Our guest blogger is Jennifer Taylor, actress, mother and Healthy Child Healthy World Luminary Board member.
Everyone has heard the saying, “You are what you eat,” but have you ever really thought about what that actually means? There have been times in my life where I was “potato chip on white bread sandwich”. I have also been “box of Devil Dogs” and “cup o’noodle soup”. Not some of my proudest decades to be sure. Even now, when I am doing everything in my power to eat organically and gently force my family into my camp, sometimes I am “three slices of key lime pie”.
I had some celery today, so in essence, I am “celery”. Now, if it had been non-organic celery, it would be more accurate for me to say that I am celery and acephate and boscalid and chlorothanlonil and dicloran and malathion, and fludioxonil and DCPA and about 60 more chemicals. Ugh! Are you kidding me? Almost makes the Devil Dog days seem healthy.
My kids love to do the science experiment where you put red food coloring in some water and watch the celery turn red. It’s really cool to see how the color travels up the stalk. But then I think about those 60-some odd chemicals on the leaves and in the ground that my celery is soaking up. So even if we wash the celery really well, it won’t take off all those nasty chemicals it leached out of the ground.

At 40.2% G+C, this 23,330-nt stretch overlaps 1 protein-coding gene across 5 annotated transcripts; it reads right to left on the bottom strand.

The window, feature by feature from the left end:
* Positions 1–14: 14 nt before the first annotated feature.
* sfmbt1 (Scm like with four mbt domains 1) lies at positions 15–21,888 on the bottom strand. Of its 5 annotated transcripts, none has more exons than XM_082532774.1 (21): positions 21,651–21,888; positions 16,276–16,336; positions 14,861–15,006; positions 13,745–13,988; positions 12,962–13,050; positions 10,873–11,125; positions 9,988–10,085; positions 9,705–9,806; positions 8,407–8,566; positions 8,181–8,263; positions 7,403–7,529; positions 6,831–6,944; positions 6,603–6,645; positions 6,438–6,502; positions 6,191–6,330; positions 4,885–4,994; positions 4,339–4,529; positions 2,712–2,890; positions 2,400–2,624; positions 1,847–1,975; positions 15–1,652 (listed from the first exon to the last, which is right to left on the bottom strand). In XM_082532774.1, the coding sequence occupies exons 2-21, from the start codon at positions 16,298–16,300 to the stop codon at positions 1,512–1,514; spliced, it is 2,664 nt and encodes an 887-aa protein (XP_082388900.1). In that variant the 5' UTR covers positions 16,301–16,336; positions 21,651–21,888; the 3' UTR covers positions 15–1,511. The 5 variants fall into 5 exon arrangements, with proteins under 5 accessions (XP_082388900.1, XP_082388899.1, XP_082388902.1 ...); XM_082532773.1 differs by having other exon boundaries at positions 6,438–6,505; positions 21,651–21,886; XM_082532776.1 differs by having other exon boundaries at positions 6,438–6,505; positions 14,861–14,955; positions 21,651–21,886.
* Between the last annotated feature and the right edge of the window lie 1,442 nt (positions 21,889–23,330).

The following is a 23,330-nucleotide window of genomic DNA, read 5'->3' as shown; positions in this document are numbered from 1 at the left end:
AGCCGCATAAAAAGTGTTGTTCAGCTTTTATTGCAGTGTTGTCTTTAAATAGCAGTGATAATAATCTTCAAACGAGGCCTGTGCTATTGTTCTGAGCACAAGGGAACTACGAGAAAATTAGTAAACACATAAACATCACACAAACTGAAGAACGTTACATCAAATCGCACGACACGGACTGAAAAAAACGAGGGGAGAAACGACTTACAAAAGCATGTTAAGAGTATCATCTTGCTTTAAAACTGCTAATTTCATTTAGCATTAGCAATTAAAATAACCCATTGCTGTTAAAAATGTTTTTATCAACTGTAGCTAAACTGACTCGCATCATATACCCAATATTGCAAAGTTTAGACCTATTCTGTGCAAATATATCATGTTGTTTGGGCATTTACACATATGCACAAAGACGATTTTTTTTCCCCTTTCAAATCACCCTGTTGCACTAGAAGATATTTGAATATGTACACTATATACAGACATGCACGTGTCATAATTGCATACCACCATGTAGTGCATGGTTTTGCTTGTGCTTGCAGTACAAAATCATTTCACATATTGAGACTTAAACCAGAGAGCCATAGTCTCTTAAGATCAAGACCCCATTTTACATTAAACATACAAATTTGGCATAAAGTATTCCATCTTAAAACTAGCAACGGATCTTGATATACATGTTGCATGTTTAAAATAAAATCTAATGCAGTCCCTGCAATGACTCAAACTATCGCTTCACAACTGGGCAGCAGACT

Celery has been getting a lot of bad press lately about all these pesticides and residues detected in samples. I looked up a document from the USDA Pesticide Data Program (Annual Summary, 2008). You can read all 202 pages of it for yourself at USDA Pesticide Data 2008. It’s boring, confusing, and frightening at the same time. Out of 741 samples of celery there were 3,821 residue detections and 54 different pesticides found (page 28). That’s a whole lot of things I don’t want to be. But celery in its natural state is really good for you. It is high in vitamins C and K, folate, potassium, fiber, and even calcium.
I’m not a perfect eater. Never have been. Never will be. But if I really am what I eat, I’m going to have to go with celery. And I want it pesticide free, so I am going to choose organic every time. Then maybe I won’t feel ridiculously guilty when I am “Seven chocolate chip cookies.”
This originally appeared on Jennifer’s new blog, Crazy Food Chick.
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